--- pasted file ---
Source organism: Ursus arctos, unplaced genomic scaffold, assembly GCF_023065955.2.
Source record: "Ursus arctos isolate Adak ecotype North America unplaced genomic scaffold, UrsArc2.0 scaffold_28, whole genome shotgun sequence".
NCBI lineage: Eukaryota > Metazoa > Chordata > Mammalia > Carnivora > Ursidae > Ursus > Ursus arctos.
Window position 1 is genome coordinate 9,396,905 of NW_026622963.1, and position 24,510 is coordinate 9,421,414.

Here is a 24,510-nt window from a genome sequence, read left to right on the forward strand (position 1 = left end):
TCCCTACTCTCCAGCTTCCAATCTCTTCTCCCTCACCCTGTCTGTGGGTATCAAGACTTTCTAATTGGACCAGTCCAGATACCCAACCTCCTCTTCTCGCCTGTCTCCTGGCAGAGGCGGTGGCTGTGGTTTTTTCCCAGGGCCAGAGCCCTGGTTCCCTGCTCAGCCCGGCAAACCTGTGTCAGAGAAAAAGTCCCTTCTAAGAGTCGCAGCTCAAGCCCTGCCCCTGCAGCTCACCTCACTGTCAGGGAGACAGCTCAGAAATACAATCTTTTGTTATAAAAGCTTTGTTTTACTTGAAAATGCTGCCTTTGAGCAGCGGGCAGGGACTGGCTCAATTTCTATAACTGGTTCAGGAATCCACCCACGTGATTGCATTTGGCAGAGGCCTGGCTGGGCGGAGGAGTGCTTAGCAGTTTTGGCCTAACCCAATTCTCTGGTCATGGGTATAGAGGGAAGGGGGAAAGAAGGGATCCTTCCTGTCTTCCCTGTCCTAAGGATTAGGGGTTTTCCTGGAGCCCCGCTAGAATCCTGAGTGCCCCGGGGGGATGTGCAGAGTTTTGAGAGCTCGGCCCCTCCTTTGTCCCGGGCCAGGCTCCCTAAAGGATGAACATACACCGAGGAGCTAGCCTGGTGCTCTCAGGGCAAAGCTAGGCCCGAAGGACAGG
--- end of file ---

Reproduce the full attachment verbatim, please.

Source organism: Ursus arctos, unplaced genomic scaffold, assembly GCF_023065955.2.
Source record: "Ursus arctos isolate Adak ecotype North America unplaced genomic scaffold, UrsArc2.0 scaffold_28, whole genome shotgun sequence".
NCBI lineage: Eukaryota > Metazoa > Chordata > Mammalia > Carnivora > Ursidae > Ursus > Ursus arctos.
Window position 1 is genome coordinate 9,396,905 of NW_026622963.1, and position 24,510 is coordinate 9,421,414.

Here is a 24,510-nt window from a genome sequence, read left to right on the forward strand (position 1 = left end):
TCCCTACTCTCCAGCTTCCAATCTCTTCTCCCTCACCCTGTCTGTGGGTATCAAGACTTTCTAATTGGACCAGTCCAGATACCCAACCTCCTCTTCTCGCCTGTCTCCTGGCAGAGGCGGTGGCTGTGGTTTTTTCCCAGGGCCAGAGCCCTGGTTCCCTGCTCAGCCCGGCAAACCTGTGTCAGAGAAAAAGTCCCTTCTAAGAGTCGCAGCTCAAGCCCTGCCCCTGCAGCTCACCTCACTGTCAGGGAGACAGCTCAGAAATACAATCTTTTGTTATAAAAGCTTTGTTTTACTTGAAAATGCTGCCTTTGAGCAGCGGGCAGGGACTGGCTCAATTTCTATAACTGGTTCAGGAATCCACCCACGTGATTGCATTTGGCAGAGGCCTGGCTGGGCGGAGGAGTGCTTAGCAGTTTTGGCCTAACCCAATTCTCTGGTCATGGGTATAGAGGGAAGGGGGAAAGAAGGGATCCTTCCTGTCTTCCCTGTCCTAAGGATTAGGGGTTTTCCTGGAGCCCCGCTAGAATCCTGAGTGCCCCGGGGGGATGTGCAGAGTTTTGAGAGCTCGGCCCCTCCTTTGTCCCGGGCCAGGCTCCCTAAAGGATGAACATACACCGAGGAGCTAGCCTGGTGCTCTCAGGGCAAAGCTAGGCCCGAAGGACAGG